In conversations about government assistance, rights language often emerges as a danger: when benefits become “rights,” policymakers lose flexibility, taxpayers suffer, and the poor lose their incentive to work. Absent from the discussion is an understanding of how, when, and why Americans began to talk about public benefits in rights terms. This Article addresses that lacuna by examining the rise of a vibrant language of rights within the federal social welfare bureaucracy during the 1930s and 1940s. This language is barely visible in judicial and legislative records, the traditional source base for legal-historical inquiry, but amply evidenced by previously unmined administrative records. Using these documents, this Article shows how concepts of “welfare rights” filtered through federal, state, and local administrative channels and into communities around the nation.
This finding contradicts conventional wisdom, which dates the birth of “welfare rights” language to the 1960s. This Article reveals that as early as 1935, some Americans—government officials, no less—deliberately and persistently employed rights language in communications about welfare benefits. In addition to challenging dominant interpretations, this Article identifies an under-studied aspect of rights language. An abundant “rights talk” literature chronicles and critiques claimants’ use of rights language. This Article, by contrast, identifies rights language emanating from government and being used for government purposes. Specifically, this Article argues that federal administrators used rights language as an administrative tool, a way to solve tricky problems of federalism and administrative capacity at a time in which poor relief was shifting from a local to a state and federal responsibility. Thus, this Article not only enriches debates about the role of rights in contemporary social welfare reforms, but also brings fresh insights to scholarship on the techniques of administrators and the limits of federal power.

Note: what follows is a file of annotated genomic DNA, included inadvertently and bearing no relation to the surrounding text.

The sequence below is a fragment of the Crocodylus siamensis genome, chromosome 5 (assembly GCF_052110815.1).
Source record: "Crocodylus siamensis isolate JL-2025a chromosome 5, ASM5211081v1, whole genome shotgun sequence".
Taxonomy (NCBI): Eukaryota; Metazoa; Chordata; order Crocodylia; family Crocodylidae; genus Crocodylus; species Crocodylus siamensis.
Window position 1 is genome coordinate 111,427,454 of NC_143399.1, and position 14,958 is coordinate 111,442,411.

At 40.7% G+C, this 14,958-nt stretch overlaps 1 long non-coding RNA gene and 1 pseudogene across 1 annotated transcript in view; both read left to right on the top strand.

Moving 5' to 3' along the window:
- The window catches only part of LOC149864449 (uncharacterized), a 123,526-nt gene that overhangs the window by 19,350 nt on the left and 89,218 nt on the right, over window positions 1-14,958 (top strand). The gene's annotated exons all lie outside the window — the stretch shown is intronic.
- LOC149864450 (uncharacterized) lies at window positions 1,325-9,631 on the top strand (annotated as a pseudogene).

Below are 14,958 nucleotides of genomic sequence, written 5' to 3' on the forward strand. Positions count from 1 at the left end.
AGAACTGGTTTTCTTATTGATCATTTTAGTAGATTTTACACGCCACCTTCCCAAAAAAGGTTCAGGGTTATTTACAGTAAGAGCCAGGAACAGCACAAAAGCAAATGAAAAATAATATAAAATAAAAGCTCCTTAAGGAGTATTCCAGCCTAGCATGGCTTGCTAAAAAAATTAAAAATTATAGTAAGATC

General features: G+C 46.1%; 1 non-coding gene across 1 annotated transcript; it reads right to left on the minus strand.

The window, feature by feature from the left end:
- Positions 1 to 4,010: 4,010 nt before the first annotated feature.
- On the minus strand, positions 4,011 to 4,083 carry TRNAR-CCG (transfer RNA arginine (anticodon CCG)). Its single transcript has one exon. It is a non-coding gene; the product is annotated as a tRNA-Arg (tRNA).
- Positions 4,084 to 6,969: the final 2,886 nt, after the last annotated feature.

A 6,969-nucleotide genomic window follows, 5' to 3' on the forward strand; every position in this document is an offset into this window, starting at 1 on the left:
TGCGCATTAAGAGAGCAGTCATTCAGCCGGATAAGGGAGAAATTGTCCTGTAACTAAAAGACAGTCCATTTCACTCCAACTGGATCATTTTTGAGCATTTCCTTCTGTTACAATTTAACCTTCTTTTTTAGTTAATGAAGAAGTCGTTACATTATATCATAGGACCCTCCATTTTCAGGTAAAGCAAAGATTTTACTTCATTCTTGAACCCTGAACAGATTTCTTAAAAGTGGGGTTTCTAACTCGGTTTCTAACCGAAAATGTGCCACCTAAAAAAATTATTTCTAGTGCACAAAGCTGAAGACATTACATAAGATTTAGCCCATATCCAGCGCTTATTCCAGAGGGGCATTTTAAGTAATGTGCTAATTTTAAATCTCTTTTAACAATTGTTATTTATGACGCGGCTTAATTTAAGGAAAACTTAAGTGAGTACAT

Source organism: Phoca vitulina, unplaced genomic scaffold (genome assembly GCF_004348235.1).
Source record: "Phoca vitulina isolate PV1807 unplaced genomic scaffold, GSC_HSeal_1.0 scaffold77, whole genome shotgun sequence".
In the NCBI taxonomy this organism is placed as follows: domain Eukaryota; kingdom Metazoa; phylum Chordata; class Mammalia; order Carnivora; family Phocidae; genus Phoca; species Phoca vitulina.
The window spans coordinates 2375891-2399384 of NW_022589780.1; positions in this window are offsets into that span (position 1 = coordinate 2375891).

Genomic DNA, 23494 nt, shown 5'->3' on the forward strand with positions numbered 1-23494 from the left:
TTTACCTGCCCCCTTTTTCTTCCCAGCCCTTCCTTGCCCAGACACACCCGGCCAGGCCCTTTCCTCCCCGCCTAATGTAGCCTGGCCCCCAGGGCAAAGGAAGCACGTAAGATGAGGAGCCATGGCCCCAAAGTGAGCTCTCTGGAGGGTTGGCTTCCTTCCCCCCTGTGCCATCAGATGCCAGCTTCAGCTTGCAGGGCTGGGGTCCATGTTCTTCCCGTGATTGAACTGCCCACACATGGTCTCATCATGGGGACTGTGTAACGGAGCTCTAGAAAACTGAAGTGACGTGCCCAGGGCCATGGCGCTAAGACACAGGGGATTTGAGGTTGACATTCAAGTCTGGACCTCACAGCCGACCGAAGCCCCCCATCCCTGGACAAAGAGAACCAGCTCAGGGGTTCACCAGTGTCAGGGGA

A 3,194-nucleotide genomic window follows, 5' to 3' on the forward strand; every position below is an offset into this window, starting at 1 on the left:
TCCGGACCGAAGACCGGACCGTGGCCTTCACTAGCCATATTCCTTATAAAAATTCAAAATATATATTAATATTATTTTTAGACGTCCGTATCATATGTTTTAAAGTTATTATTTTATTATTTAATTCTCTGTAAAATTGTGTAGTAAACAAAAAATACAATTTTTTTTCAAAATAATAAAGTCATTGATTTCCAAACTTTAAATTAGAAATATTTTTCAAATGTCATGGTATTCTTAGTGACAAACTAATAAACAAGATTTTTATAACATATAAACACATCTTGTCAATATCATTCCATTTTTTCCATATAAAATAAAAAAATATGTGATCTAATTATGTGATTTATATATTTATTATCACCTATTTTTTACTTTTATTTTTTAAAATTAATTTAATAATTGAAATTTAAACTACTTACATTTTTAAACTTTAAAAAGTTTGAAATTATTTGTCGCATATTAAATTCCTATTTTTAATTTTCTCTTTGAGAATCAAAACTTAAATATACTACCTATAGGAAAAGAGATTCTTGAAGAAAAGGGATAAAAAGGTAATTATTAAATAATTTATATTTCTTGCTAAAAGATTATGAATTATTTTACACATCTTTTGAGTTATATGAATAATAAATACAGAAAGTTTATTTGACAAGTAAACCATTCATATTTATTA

Regularly invoked by the Supreme Court in diverse contexts, the maxim nemo iudex in sua causa—no man should be judge in his own case—is widely thought to capture a bedrock principle of natural justice and constitutionalism. I will argue that the nemo iudex principle is a misleading half-truth. Sometimes rulemakers in public law do and should design institutions to respect the value of impartiality that underlies the nemo iudex principle. In other cases, they do not and should not. In many settings, public law makes officials or institutions the judges of their own prerogatives, power, or legal authority. Officials or institutions may determine their own membership, award their own compensation, rule on the limits of their own jurisdiction, or adjudicate and punish violations of rules they themselves have created.
I will attempt to identify the general conditions under which rule designers sensibly depart from, override, or qualify the nemo iudex principle. In some cases, there is no impartial official or institution in the picture, so that wherever decisionmaking authority is lodged, someone or other will have to be the judge in his own case. In other cases, even where it would be feasible to respect the principle, the costs of doing so will exceed the benefits. In general, this will be so when and because impartiality trades off against one or several competing considerations: the benefits of expertise, the value of institutional autonomy and independence, or the motivation and activity level of officials and institutions.
The upshot is that it is never sufficient to argue that a proposed institution, or a proposed interpretation of ambiguous constitutional rules or practices, would violate the nemo iudex principle. One must go on to ask whether the conflict is avoidable or unavoidable, and, if it is avoidable, whether it would be good or bad overall to avoid it.